The wines we drank:

2001 Domaine Zind Humbrecht "Rotenberg" Pinot Gris-
If you were to give this wine to a soccer mom from Maplewood, and tell her it was the same grape that is in the pinot grigio she slugs down at Olive Garden, she might spit it out on you. This is rich, extracted, minerally, and flat out delicious. DZH has been around for a long time, and create wines that are almost obnoxious in their body weight and spicyness.

2007 Heaven and Earth Pinot Noir Boheme Vineyard-
Well, James Laube sure liked it (he's a critic from Spectator), as he gave it 97 points! This was a delicious bottle of high-octane (14.5% alcohol) pinot noir. It was really interesting that, upon opening, it had a grilled meat note that gave way to cherry cola notes and fresh berries. We were fortunate to get a bottle, as there were only 292 cases made. Good choice, Jeff!

2003 Mitolo GAM Shiraz-
I like drinking older shiraz, as it shows that the wine really can age. This one was dark, brooding, with velvety tannins and a iron fist of a finish. We probably should have drank (drinken, drunk, I don't know the word to use here...) it with food, but the beautiful night called for it alone. Many appologies to the couple sitting next to us that we offended with our rather candid comments about what was evidently their favorite wine (not the wine we were drinking- our group didn't care for another wine that we were talking about, and the table next to us tried to defend it.) Oh well, can't win them all.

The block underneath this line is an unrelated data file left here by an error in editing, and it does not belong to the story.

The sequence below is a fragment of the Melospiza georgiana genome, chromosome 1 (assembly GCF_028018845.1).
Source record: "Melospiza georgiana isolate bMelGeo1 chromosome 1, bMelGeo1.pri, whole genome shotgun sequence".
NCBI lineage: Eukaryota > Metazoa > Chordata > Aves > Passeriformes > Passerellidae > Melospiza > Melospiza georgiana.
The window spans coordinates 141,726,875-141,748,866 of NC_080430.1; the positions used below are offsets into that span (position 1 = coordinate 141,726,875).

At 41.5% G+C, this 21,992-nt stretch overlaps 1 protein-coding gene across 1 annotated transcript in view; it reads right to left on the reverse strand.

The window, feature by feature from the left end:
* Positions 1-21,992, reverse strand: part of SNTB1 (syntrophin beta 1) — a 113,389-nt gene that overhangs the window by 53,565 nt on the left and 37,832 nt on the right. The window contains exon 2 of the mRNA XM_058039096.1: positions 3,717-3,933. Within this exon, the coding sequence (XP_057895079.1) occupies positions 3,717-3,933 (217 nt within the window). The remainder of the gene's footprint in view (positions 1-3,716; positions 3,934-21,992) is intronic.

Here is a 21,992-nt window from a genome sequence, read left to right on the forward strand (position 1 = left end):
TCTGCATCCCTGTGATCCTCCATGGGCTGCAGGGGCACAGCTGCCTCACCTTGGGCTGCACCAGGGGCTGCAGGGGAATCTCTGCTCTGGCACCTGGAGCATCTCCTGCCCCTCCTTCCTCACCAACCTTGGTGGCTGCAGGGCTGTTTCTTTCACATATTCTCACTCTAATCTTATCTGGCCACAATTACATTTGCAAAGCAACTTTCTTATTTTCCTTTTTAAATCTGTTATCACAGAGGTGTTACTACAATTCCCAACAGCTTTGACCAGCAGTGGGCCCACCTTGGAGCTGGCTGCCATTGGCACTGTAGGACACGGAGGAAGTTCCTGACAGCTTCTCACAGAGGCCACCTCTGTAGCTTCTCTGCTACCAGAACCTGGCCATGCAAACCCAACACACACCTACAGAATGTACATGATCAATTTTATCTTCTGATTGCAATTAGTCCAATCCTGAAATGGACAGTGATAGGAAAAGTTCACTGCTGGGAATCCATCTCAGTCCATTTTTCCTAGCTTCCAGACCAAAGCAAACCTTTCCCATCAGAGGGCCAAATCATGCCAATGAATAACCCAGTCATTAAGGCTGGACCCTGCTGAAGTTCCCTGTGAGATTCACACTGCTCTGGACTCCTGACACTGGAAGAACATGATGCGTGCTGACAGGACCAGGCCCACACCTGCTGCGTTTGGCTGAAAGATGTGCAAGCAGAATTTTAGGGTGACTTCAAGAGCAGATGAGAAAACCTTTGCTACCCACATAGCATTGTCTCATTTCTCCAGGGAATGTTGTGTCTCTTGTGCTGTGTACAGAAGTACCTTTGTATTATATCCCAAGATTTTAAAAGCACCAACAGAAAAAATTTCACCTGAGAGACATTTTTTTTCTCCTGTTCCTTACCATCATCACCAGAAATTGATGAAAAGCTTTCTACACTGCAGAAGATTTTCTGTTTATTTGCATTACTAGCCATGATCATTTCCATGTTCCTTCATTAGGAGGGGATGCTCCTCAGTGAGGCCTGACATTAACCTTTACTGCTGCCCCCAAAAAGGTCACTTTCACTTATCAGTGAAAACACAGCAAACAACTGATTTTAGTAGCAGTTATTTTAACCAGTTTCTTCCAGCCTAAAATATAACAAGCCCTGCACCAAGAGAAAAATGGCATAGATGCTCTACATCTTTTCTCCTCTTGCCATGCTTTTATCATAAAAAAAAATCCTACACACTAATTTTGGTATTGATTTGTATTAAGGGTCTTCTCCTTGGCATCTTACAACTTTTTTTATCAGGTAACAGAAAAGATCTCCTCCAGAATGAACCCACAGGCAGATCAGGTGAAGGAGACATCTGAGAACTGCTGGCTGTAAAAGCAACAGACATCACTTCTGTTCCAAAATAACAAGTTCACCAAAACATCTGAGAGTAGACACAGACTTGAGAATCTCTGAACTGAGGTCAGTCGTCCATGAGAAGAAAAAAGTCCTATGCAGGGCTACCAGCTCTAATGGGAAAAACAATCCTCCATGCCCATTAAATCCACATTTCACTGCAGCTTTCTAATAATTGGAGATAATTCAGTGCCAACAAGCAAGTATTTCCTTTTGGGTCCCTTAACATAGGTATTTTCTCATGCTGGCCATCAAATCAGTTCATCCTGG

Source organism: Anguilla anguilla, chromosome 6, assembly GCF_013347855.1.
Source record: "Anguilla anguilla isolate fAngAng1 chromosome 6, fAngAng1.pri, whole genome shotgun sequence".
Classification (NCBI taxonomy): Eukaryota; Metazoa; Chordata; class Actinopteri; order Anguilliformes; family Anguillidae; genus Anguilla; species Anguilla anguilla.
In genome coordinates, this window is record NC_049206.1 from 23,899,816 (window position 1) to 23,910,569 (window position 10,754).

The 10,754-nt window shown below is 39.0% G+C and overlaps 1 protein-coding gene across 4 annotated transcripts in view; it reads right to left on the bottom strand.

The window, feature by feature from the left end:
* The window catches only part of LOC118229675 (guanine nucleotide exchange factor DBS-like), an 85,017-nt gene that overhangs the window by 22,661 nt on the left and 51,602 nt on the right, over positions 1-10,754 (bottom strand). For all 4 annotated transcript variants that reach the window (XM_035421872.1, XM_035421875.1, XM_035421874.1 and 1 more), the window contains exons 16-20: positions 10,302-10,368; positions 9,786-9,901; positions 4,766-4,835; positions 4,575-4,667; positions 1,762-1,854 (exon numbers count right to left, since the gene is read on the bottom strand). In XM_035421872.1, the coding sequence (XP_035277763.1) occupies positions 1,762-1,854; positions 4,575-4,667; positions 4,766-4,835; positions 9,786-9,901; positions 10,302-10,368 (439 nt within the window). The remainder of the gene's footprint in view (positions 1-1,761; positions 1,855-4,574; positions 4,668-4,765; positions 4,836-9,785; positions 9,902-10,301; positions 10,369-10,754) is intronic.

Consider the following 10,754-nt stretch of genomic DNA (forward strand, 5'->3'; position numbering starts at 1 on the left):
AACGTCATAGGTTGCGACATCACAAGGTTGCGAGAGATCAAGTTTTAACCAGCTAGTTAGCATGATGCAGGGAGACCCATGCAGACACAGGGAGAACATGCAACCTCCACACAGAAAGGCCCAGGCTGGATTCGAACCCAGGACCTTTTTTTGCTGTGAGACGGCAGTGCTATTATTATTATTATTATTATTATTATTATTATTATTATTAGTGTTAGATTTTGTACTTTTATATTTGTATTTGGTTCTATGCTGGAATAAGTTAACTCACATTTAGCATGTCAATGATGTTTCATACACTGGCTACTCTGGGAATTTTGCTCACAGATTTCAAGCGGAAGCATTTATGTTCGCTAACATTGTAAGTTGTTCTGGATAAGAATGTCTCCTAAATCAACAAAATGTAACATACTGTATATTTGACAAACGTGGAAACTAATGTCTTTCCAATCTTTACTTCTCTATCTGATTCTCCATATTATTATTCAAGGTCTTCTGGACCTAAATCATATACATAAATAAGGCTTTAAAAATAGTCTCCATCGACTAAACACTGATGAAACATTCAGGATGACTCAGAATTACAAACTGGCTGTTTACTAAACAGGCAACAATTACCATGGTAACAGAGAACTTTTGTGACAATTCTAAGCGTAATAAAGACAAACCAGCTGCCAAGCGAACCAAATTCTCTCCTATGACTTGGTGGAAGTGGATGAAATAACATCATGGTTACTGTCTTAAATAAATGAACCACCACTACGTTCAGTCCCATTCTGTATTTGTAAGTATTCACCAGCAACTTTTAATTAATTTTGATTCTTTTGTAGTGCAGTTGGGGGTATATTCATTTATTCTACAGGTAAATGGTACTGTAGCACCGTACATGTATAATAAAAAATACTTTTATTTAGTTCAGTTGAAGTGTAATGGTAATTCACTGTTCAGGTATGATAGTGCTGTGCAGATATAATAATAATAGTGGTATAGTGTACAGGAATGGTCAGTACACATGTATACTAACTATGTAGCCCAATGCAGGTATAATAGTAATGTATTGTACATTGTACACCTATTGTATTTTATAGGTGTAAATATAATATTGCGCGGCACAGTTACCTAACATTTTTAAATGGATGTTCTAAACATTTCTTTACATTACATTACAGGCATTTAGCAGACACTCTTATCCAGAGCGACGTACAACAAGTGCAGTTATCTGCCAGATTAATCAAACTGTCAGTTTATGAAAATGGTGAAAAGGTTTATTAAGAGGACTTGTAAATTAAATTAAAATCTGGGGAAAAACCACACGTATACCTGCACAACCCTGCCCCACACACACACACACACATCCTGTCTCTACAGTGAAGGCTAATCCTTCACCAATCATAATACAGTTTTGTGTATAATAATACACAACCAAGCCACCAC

Until tomorrow, Cheers! and don't fry bacon in the nude.

Monday, July 20, 2009

Wine, Chocolate, and an overcooked steak

This morning, I should really be blogging about the "Javalarm" coffee I just got from Quik Trip- Kind of a wierd, bitter chocolate taste to it.

Speaking of chocolate, I tried a grill rub that had some chocolate in it over the weekend. It was from Kakao, which just opened a storefront on Jefferson, near Russel. Go by there, and grab some goodies if you are local. The fare available there is decent enough, and it's good to see an independent company trying to make it "in this economy" (a term that I have started to loathe).